• Culture
  • Language
  • Politics
  • Religion
  • Interest
  • Standards.

4. Kholberg outlines six developmental types of moral judgments grouped into three moral levels or stages corresponding to Paiget’s cognitive stages of development:

Pre-conventional Level:

  • Children who do as they are told because they fear punishment
  • Children who realize that certain actions bring rewards.

Conventional Level

  • children who seek their parent’s approval by being nice
  • children who begin to think in terms of rules

Post-conventional

  • Children who view morality of contractual obligations legally
  • Children who view morality in terms of individual principles of conscience.

Existentialist educators view morality as something beyond cognitive processes.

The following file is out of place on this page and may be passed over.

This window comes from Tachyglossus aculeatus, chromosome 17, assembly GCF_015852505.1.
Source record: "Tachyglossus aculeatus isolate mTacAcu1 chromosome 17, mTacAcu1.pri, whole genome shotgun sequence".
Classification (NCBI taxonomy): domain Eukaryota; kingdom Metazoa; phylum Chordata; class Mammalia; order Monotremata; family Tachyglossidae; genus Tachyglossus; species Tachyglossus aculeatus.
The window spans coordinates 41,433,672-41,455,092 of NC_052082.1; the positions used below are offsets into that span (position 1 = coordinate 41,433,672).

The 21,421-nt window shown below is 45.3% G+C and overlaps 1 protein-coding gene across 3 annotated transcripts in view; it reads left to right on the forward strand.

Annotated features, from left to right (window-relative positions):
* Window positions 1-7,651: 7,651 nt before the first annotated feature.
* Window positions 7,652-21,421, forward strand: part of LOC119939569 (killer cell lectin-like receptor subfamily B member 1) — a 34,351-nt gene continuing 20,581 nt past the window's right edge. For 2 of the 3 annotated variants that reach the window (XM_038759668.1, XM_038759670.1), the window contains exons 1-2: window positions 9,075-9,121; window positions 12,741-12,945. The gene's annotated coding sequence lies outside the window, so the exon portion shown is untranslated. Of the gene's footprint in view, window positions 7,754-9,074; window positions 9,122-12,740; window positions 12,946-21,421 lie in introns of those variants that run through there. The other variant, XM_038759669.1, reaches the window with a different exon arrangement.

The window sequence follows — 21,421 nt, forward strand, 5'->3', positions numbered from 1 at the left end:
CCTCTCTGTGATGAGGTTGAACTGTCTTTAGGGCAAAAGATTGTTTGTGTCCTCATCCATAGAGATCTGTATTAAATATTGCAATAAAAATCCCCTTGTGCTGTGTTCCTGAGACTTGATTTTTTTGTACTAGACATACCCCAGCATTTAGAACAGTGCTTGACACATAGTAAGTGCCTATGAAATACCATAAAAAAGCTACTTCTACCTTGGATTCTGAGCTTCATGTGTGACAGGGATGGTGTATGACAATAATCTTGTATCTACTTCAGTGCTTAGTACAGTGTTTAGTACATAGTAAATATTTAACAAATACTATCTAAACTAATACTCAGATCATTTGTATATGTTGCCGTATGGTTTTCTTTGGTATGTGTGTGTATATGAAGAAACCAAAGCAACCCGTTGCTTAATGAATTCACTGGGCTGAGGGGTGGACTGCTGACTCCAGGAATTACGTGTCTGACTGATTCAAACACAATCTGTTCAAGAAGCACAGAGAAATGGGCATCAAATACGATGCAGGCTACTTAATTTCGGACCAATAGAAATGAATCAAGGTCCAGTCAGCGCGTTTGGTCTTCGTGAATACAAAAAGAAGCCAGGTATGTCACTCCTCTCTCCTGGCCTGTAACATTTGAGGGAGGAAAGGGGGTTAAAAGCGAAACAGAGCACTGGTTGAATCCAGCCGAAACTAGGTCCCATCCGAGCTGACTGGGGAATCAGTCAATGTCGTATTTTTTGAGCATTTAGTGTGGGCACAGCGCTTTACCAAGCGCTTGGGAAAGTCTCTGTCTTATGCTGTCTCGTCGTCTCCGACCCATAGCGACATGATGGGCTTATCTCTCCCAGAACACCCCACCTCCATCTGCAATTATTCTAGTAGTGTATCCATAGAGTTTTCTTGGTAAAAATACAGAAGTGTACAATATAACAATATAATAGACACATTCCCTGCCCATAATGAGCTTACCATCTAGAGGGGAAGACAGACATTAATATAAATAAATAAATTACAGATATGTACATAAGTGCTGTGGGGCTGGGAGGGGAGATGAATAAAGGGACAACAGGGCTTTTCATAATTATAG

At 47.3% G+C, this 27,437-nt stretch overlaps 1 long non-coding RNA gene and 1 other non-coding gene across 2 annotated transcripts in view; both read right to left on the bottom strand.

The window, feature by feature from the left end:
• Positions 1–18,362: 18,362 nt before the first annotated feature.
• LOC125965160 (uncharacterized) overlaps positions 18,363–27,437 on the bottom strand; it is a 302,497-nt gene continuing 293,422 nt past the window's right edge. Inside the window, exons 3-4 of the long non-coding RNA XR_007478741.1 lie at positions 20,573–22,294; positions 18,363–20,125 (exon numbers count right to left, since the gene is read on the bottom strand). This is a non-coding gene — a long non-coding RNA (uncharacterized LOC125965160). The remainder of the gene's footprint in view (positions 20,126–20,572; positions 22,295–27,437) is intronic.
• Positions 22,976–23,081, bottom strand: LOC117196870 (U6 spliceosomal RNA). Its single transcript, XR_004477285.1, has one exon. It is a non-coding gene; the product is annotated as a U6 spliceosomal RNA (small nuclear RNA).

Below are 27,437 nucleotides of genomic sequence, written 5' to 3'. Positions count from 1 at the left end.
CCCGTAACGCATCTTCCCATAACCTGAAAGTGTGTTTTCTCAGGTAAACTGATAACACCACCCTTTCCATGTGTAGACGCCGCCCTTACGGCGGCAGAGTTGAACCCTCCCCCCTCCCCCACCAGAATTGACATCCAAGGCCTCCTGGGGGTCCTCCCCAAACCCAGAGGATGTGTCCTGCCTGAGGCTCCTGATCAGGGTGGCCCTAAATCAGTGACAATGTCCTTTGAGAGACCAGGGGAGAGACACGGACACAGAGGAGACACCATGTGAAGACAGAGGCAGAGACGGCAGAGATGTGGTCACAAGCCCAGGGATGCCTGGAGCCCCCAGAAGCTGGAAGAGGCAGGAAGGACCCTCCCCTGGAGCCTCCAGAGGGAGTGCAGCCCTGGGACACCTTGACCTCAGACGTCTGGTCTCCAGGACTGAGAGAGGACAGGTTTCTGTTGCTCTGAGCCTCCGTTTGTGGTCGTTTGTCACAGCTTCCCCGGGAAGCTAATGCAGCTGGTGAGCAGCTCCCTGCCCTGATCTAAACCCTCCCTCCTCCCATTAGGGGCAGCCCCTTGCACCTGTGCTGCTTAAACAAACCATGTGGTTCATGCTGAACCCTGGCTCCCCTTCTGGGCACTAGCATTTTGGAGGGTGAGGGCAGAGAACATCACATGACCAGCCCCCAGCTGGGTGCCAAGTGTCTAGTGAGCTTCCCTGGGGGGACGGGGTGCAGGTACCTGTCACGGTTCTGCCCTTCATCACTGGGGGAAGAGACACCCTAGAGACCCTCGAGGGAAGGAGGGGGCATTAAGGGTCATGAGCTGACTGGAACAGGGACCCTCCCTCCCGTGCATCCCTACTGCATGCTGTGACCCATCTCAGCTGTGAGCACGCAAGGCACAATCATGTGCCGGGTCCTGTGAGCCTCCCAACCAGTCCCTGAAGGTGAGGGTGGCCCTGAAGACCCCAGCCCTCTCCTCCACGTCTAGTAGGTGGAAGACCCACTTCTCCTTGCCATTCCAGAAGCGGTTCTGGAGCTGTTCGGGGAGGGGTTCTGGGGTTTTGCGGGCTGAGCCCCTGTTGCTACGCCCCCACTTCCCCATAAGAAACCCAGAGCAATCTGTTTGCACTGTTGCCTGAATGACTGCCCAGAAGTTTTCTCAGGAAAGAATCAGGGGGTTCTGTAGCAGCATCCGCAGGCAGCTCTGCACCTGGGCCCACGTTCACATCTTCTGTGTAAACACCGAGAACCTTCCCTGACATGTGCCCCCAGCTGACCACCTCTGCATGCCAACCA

Phenix outlines five basic moral traditions that encompass society:

  • Human Rights
  • Sex and Family Relations Codes
  • Social Relationship with Society
  • Economic matters – Property Rights and Distribution of Goods and Services
  • Political Matters Dealing with Justice and Power.

    Change and the Curriculum

  • Society as a Source of Change
  • Rate and Direction of Change
  • School as a Source of Change
  • Education for Diversity (Variety)
  • Knowledge as a Source of Change (Worth)

New Core-Curriculum (Knowledge and Future Learning)

  • Knowledge should comprise basic tools
  • Knowledge should facilitate how to learn
  • Knowledge should be applicable to the real world
  • Knowledge should improve the learners’
    • Self concept
    • awareness skills
    • Sense of personal integrity
  • Knowledge should comprise of many forms and methods
  • Knowledge should prepare the individuals for the world of work
  • Knowledge prepares individuals for the world of bureaucracy
  • Knowledge should permit the individual to retrieve (information
  • Knowledge acquisition should be a lifelong process
  • Knowledge should be taught in context with values.